Researchers Link Climate Change to Urban and Suburban Stormwater Management: “What we design now is in place for 20 or 30 years, so we should design it with future climate conditions in mind as opposed to what the past rain has looked like,” said Dr. Mitchell Pavao-Zuckerman, University of Maryland

Note to Readers:

Stormwater green infrastructure (GI) practices are implemented in urban watersheds to control stormwater runoff, reduce pollution, and adapt to climate change. This study evaluated the robustness of a watershed with stormwater GI and a watershed with traditional stormwater controls in Clarksburg, Maryland, to future climate change.

The USDA Soil and Water Assessment Tool (SWAT) was calibrated to USGS daily streamflow data from 2011 to 2016 to evaluate watershed-scale daily and seasonal runoff responses to multiple future climate and management scenarios. 

Assessing Watershed-Scale Stormwater Green Infrastructure Response to Climate Change in Clarksburg, Maryland

University of Maryland researchers are connecting climate change to urban and suburban stormwater management, with the ultimate goal of increasing resiliency to major storm events. With models not only predicting more rain, but an increased frequency of particularly intense and destructive storms, flooding is a major concern in communities that are becoming more settled with more asphalt.

In a new case study published in the Journal of Water Resources Planning and Management, researchers examine two distinct watersheds and demonstrate that even small decentralized stormwater management practices like rain gardens can make a big cumulative difference to the resiliency of a watershed, using predictive modeling to assess what climate change will demand of our future stormwater management systems.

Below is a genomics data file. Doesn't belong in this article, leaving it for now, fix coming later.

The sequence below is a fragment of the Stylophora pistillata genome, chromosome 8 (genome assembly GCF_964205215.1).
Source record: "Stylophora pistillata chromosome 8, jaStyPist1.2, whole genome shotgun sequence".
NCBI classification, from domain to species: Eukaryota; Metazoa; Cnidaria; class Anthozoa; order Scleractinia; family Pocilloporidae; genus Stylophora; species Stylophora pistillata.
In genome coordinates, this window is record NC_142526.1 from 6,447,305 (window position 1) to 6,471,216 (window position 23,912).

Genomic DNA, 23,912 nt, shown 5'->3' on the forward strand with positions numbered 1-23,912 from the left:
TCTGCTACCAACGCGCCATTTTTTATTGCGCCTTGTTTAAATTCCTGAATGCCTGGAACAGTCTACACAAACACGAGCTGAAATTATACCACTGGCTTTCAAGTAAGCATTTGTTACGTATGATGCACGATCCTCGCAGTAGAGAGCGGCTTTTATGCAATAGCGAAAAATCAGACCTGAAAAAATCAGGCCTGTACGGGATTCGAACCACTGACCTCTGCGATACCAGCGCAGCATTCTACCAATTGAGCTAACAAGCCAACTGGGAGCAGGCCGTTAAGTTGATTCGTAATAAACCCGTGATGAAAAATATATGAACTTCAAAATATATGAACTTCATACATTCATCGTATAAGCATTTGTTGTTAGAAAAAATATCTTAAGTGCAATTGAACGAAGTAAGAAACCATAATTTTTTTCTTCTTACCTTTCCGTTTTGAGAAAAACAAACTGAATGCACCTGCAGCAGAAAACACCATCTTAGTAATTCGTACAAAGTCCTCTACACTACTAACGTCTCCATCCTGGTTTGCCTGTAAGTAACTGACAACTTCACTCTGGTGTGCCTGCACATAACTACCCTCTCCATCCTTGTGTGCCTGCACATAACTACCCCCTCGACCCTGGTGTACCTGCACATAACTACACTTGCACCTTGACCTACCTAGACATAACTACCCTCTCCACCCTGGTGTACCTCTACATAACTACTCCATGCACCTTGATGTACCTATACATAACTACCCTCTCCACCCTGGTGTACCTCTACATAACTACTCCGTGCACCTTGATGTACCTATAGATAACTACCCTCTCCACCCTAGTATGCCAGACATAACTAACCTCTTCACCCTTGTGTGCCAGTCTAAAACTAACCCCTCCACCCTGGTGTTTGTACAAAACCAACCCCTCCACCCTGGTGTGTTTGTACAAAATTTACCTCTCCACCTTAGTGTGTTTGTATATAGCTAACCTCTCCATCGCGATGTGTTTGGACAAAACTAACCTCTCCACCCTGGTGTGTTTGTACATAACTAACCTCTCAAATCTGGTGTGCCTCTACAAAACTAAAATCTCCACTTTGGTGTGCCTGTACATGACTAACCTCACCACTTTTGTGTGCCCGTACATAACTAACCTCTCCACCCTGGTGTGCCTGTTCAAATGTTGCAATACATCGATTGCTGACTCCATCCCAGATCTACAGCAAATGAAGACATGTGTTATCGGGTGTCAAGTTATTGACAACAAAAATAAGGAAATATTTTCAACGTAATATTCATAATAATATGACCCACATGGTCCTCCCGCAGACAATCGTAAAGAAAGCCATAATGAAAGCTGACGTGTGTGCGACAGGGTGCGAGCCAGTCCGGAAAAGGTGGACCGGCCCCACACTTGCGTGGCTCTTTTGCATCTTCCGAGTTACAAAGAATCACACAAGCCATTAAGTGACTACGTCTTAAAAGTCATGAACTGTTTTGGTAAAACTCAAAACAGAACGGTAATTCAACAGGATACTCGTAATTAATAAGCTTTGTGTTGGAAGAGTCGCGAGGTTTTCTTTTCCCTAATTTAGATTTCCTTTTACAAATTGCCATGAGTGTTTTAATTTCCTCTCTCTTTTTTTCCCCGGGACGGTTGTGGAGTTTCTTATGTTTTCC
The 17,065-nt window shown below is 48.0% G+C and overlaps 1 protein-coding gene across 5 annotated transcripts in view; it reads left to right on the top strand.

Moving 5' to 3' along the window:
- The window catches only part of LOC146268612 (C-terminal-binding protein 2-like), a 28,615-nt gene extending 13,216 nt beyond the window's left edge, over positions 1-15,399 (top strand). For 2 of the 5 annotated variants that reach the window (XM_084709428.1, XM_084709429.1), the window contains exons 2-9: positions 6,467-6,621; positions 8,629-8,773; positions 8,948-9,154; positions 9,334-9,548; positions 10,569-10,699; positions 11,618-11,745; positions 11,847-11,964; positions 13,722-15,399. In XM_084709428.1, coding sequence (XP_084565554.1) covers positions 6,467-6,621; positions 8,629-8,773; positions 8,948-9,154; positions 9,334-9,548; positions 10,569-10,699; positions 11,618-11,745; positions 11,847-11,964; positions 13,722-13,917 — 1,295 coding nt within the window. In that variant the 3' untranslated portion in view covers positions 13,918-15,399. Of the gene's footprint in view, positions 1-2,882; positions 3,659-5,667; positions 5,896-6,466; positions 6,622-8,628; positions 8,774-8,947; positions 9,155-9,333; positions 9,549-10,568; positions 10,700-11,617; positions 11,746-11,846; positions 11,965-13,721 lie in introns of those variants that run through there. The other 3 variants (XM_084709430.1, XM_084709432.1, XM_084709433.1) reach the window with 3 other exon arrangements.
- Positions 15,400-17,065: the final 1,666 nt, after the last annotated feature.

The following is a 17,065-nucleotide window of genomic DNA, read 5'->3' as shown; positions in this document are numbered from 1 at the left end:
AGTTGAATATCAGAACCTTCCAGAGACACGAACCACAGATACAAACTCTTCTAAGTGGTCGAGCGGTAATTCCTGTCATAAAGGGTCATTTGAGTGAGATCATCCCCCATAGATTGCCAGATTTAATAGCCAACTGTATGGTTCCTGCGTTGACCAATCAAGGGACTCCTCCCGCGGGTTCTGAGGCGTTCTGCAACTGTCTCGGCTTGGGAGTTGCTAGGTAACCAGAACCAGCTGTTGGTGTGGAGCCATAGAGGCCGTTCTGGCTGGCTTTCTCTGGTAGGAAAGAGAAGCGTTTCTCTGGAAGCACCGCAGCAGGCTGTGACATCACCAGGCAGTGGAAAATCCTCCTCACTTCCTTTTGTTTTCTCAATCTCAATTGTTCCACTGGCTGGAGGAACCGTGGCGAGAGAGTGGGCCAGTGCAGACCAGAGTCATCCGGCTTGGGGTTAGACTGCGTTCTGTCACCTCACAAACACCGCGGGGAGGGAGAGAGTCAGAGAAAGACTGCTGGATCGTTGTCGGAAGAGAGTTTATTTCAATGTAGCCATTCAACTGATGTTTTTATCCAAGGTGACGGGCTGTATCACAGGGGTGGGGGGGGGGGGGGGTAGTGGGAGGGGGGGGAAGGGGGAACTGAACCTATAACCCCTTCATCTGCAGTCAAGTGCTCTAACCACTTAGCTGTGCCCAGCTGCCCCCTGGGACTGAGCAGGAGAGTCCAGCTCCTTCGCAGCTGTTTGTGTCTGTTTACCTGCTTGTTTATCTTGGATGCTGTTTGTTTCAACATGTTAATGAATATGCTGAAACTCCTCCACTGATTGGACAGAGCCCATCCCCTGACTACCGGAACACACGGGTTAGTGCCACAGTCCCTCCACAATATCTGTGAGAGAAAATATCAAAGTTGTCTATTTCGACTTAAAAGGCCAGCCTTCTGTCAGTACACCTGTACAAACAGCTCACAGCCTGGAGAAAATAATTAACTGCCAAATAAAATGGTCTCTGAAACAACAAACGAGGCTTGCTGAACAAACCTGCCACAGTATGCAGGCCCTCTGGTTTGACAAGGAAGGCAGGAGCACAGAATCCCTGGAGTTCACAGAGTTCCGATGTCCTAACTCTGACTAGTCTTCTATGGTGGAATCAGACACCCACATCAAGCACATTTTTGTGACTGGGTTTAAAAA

“What we design now is in place for 20 or 30 years, so we should design it with future climate conditions in mind as opposed to what the past rain has looked like,” explains Dr. Mitchell Pavao-Zuckerman, assistant professor in Environmental Science & Technology. “This work puts emphasis on what’s happening in local upland spaces that has immediate implications for the people who are living in these watersheds for future flood mitigation, but connects this to the broader issues of how increased runoff links to the health of the Chesapeake Bay.

Research Findings

Ultimately, Mitchell Pavao-Zuckerman and Emma Giese found that the watershed with more green infrastructure was able to buffer and absorb more of the increased rainfall than the more traditionally designed watershed with larger stormwater basins. However, with larger or more intense rain events, both systems failed to handle the amount of rain successfully.

  • The stormwater GI watershed had less runoff than the traditional management watershed in climate change scenarios for most days with rainfall (>98%>98% of days). However, the climate change scenarios resulted in increased seasonal fall and winter runoff compared to current conditions in both watersheds.
  • Simulated expansion of GI implementation reduced runoff in both watersheds under future climate scenarios. This study assesses climate robustness of existing stormwater GI at a watershed scale and confirms previous evaluations of hypothetical stormwater GI effectiveness for adapting watersheds to climate change.

“Our work allows us to see what the added return on investment in these different climate and stormwater management scenarios might be,” says Mitchell Pavao-Zuckerman. “It’s more concrete than just saying more green infrastructure is better, which isn’t practical and might have a cost-benefit trade off.”

To Learn More:

To read a synopsis of the research report, download a copy of Researchers Link Climate Change to Urban and Suburban Stormwater Management

Or, download the author copy of accepted manuscript.

Then visit Mitchell Pavao-Zuckerman’s website: https://pavaozuckerman.wordpress.com/publications/

Journal reference:

Giese, E. et al. (2019) Assessing Watershed-Scale Stormwater Green Infrastructure Response to Climate Change in Clarksburg, Maryland. Journal of Water Resources Planning and Managementdoi.org/10.1061/9780784479018

(A) Three study watersheds in Clarksburg, Maryland: Soper Branch (forested control), Tributary 104 (study watershed with LID), and Crystal Rock (urban control). (B) Inset showing locations of 73 infiltration-focused stormwater facilities in Tributary 104 and their types